In order to complete this activity, I will assess an oral language lesson plan using the w and h questions. The main goal of the lesson is to help the students perform tasks that will help them improve their speaking ability. The lesson is specifically meant for learners in grade three to grade five. The wh-movements are used in this lesson to show the interrogative clause.
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They create a special ordering of words that help to achieve the interrogative clause. Examples of the wh-words that are used to form questions in this lesson include: why, where, when, which, what, and whose. The only exception in this category is ‘how’. The students therefore have to be able to use the wh-movement so as to create interrogative clause in a sentence.
Therefore in order to assess the learners’ whole ability, the teacher has to be able to give the students tasks that will ensure they use their ability. For instance, according to the lesson plan, the teacher identifies something in the classroom that the students see every day and then hides it.
The task is then to ask the students what is missing in the class. This task will ensure that the students speak and not just to mention one word but to describe events and how they happened. The teacher will not only ask the student what is missing from the class, but will also ask them individually when they realized that it was missing and who took it.
In a normal declarative sentence, the teacher could say something like ‘the chat is pinned on the board’. This sentence has the normal word order whereby it begins with a direct object, a verb and a subject. The teacher could then unpin the chat from the board and hide it. After which the students could be made to use wh-movement to form questions about the chat. Already, the students know some information about the chat.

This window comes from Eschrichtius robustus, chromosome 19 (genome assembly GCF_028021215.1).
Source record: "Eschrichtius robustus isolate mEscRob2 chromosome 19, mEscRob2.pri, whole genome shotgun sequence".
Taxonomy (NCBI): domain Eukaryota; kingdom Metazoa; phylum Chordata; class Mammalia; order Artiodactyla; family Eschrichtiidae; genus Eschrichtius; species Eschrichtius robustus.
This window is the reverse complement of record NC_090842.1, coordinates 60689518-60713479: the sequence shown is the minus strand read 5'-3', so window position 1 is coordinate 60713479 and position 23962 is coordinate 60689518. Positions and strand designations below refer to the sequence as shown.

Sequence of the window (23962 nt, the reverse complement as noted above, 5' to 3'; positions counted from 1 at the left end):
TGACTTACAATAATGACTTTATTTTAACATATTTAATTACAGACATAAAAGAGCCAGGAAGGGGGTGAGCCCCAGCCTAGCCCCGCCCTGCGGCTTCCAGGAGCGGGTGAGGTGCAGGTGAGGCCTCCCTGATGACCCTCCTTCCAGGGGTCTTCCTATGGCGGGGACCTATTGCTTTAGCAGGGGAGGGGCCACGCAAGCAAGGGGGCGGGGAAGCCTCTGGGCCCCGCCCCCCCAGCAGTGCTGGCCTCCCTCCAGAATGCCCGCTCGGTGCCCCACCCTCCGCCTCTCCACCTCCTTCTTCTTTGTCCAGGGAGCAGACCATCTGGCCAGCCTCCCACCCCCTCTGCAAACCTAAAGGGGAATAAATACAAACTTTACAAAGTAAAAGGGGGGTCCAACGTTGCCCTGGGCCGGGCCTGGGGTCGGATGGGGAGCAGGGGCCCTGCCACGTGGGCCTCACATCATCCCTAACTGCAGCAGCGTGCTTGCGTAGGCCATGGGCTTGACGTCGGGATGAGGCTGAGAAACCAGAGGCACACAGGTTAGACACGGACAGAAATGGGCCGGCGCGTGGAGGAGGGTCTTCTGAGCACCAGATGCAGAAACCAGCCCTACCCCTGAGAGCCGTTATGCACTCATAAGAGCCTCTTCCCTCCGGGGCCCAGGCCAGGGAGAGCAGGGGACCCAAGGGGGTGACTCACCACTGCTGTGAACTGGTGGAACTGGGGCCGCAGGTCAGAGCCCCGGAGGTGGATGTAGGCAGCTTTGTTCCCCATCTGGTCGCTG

They see it pinned to the classroom board daily and they also know its content. However they may not know where it is because it is hidden. The students could then change the sentence order by using the wh-movement words to form an interrogative clause such as this: ‘where is the chat that was pinned to the classroom board?’ another question that could be asked is ‘who took the chat that was pinned to the classroom board?’
The students can be allowed to form interrogative clauses using any of the wh-movement as long as the question makes sense. Even though the movement of the wh-word can be used differently in subordinate clauses and other relative clauses, the main focus for the lesson would be the main clauses.
The students have to be able to identify the main verb that moves in the sentence in order to appropriately use the wh-movement at the beginning.
Since the lesson is an oral lesson, then the intonation for the questions asked has to be emphasized. Questions normally have a rising intonation when orally expressed. The teacher has to ensure that the intonation comes out clearly when the students speak out the questions.
Finally, the formed interrogative clauses can also be expressed either as past tense or present tense. Here, the use of auxiliary verbs has to be emphasized since when used with other verbs in a sentence, they help create a tense.
Kelley, A. (2010). Titled “This Is Your Life,” this lesson involves a Family Tree, Interviewing, Childhood Treasures, and Writing. Web.